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Holiday present for boss

mtdew

Holiday etiquette question. Does anyone give presents to your boss?

I've been working at a firm for 3 years and have received two week's pay for bonuses so far. 

My wife thinks I should get them a present for around $50. But I don't want the boss to feel uncomfortable or other employees to think I'm brown nosing. 

 
Dec 18, 15 4:48 pm
null pointer

dick in a box.

Dec 18, 15 4:54 pm
gwharton

   

Dec 18, 15 4:56 pm
curtkram

or, better yet

Dec 18, 15 5:10 pm
kjdt

A $50 boss gift would be uncomfortable and viewed as brown nosing by most bosses.  It's not necessary to give the boss a gift.  If you really feel compelled then go with something small, like a book about a subject you know he's been getting interested in, or a food gift.

Dec 18, 15 7:34 pm
sameolddoctor

Depends on how well he pays you. Fuck the other employees

Dec 18, 15 7:36 pm
quizzical

Another approach might be to get all the employees together and jointly purchase your boss something nice ... that way it's perceived as group gratitude and it avoids the individual 'brown nose' tag. Architecture books are always a good choice.

Dec 18, 15 8:55 pm
Everyone at the firm chips in for a partners gift every year. If you are going to do one, that's the way to go since it isn't brown nosing if everyone is in on it.

To do one from just yourself is kind of weird and gives the connotation that you are trying to butter them up for a promotion or raise.
Dec 18, 15 9:03 pm

If there is any obligation at all it's the other way around. 

Dec 18, 15 9:13 pm
shellarchitect

I've had to put in for a gift at 1 of my 5 firms, my nurse wife has always given gifts at all her work places, I think it's a chick thing

Def not a good idea to be the only one giving a gift
Dec 18, 15 9:39 pm
Carrera

As an employer I rarely got singular gifts from employees and was uncomfortable when I got them…would be uncomfortable giving you a $2,000 bonus and you give me a $50 shirt….mostly got nice sweaters as a joint gift from all which comes off more like symbolic gratitude.

Dec 18, 15 9:40 pm
bowling_ball

We all pitch in for a decent bottle of scotch for each of the bosses.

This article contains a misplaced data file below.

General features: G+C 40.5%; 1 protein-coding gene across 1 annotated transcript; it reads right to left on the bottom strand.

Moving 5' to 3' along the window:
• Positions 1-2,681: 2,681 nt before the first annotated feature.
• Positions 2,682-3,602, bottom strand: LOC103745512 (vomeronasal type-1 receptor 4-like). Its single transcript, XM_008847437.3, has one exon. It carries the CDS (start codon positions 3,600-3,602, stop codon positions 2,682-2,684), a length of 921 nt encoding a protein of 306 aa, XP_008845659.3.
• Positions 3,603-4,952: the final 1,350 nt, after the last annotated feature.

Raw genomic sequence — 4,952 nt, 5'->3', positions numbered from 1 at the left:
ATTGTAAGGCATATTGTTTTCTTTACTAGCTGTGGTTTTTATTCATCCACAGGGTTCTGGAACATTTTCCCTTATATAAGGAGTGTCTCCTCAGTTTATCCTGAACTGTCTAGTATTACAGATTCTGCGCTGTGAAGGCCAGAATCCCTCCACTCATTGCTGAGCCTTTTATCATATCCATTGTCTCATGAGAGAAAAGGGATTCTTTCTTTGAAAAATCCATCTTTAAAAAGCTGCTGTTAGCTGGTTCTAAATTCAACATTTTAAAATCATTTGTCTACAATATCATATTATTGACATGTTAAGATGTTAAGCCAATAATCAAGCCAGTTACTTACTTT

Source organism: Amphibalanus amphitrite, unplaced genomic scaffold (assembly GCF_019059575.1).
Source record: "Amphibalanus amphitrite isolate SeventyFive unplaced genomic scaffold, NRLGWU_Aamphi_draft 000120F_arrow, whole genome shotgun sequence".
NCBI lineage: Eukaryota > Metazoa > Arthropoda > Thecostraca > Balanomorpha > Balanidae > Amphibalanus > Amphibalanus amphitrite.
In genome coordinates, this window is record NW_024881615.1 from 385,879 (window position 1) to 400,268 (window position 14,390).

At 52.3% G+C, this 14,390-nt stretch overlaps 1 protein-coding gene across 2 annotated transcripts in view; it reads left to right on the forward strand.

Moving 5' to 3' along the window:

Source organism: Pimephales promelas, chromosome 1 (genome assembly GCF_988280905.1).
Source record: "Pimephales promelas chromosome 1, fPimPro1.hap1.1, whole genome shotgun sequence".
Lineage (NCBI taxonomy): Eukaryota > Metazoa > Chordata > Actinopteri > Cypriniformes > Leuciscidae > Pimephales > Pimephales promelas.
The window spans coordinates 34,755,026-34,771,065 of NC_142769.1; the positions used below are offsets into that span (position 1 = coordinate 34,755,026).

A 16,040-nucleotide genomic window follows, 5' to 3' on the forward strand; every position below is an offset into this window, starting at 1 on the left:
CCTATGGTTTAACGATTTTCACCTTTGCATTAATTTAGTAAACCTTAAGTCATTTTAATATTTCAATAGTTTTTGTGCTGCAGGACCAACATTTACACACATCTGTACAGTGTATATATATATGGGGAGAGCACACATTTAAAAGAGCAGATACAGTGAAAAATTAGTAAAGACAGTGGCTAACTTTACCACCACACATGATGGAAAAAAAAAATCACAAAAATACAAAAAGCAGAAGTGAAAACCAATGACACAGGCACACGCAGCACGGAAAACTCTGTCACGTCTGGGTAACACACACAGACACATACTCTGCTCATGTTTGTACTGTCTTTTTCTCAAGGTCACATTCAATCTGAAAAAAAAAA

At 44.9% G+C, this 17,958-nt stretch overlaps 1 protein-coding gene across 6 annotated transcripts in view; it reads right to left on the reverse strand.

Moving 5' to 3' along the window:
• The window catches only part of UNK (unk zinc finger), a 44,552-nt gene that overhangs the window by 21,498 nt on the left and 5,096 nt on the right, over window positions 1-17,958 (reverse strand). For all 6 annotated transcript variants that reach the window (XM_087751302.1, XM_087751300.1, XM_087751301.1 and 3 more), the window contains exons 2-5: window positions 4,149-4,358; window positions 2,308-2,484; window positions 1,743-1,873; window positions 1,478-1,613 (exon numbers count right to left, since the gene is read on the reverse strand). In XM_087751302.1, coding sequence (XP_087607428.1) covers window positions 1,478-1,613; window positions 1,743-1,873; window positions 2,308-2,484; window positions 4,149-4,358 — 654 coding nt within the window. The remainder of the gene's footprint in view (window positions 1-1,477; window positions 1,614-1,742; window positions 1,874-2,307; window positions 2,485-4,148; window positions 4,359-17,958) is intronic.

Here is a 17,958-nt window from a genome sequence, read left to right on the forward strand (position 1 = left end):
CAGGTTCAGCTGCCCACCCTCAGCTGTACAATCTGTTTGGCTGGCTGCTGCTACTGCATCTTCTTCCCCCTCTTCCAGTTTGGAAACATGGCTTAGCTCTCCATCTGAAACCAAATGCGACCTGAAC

Dec 18, 15 10:02 pm

As everyone has said, it should be either a joint gift from everyone or nothing at all. It's not really proper etiquette for you to take the money paid to you by your boss and spend it on a gift back to him/her.

Dec 19, 15 9:19 am
Non Sequitur
I drop a bottle of booze next to the coffee maker every year during the last week. I don't say anything but plenty of people are suddenly very happy with their morning coffees.
Dec 19, 15 9:40 am
Zaina

... or, since your wife suggested the gift.. maybe you 2 can bake sthg together and share it with the whole team with a special share to the boss and his wife :P

<just make sure your wife is a good cook>

Dec 19, 15 10:38 am
Carrera

Careful about work advice from a spouse….once had a guy come in and tell me his wife said he needed a raise…thought my head was going to explode....I fixed the wife’s problem by putting him on unemployment about a month later.

Dec 19, 15 1:59 pm
citizen

The adage "when in doubt, don't" applies nicely here.

Unless it's customary in your office for individuals to gift the boss, your proposal runs a risk of various negative consequences (described nicely in earlier posts).

If you must mark the occasion somehow, get one of those ornate 12-dollar holiday cards and sign it "thanks for a good year, here's to the next" and leave it at that.

Dec 19, 15 3:47 pm
situationist

I worked for an office that did "secret santa" - and the boss participated.  It was horrible. I hate gift-giving in an office setting.  It's always bad.  but If I am forced  to do it, people are getting something from my stockpile of "weird things I got in tokyo."

 

Only thing I think works is if you bring in cookies or something for everyone.

Dec 19, 15 4:53 pm

I think the best thing to do is to gift something that is in recognition of your bosses leadership maybe getting the folks at a community group that your firm sponsors to pose for one of those group photos in a nice frame or a cake or nice lunch shared with everyone but in the bosses honor for a good year.  Also nominate your boss or firm for AIA, ALA or chamber of commerce awards that sometimes means a lot to people that you would go through the trouble to honor their achievement.

Appreciation is the real gift and ways to express that are many.

 

Over and OUT
Peter N

Dec 19, 15 5:08 pm
3tk

I've been places where we all chipped in for a gift and places where one or two gave a gift - the latter was really uncomfortable for everyone involved.  A small gift for every one on the team (including the boss) can be a nice gesture (homemade cookies, jam, etc).  Anything nicer than a token gesture just seemed awkward and demanding to the younger staff.

Dec 19, 15 5:19 pm
haruki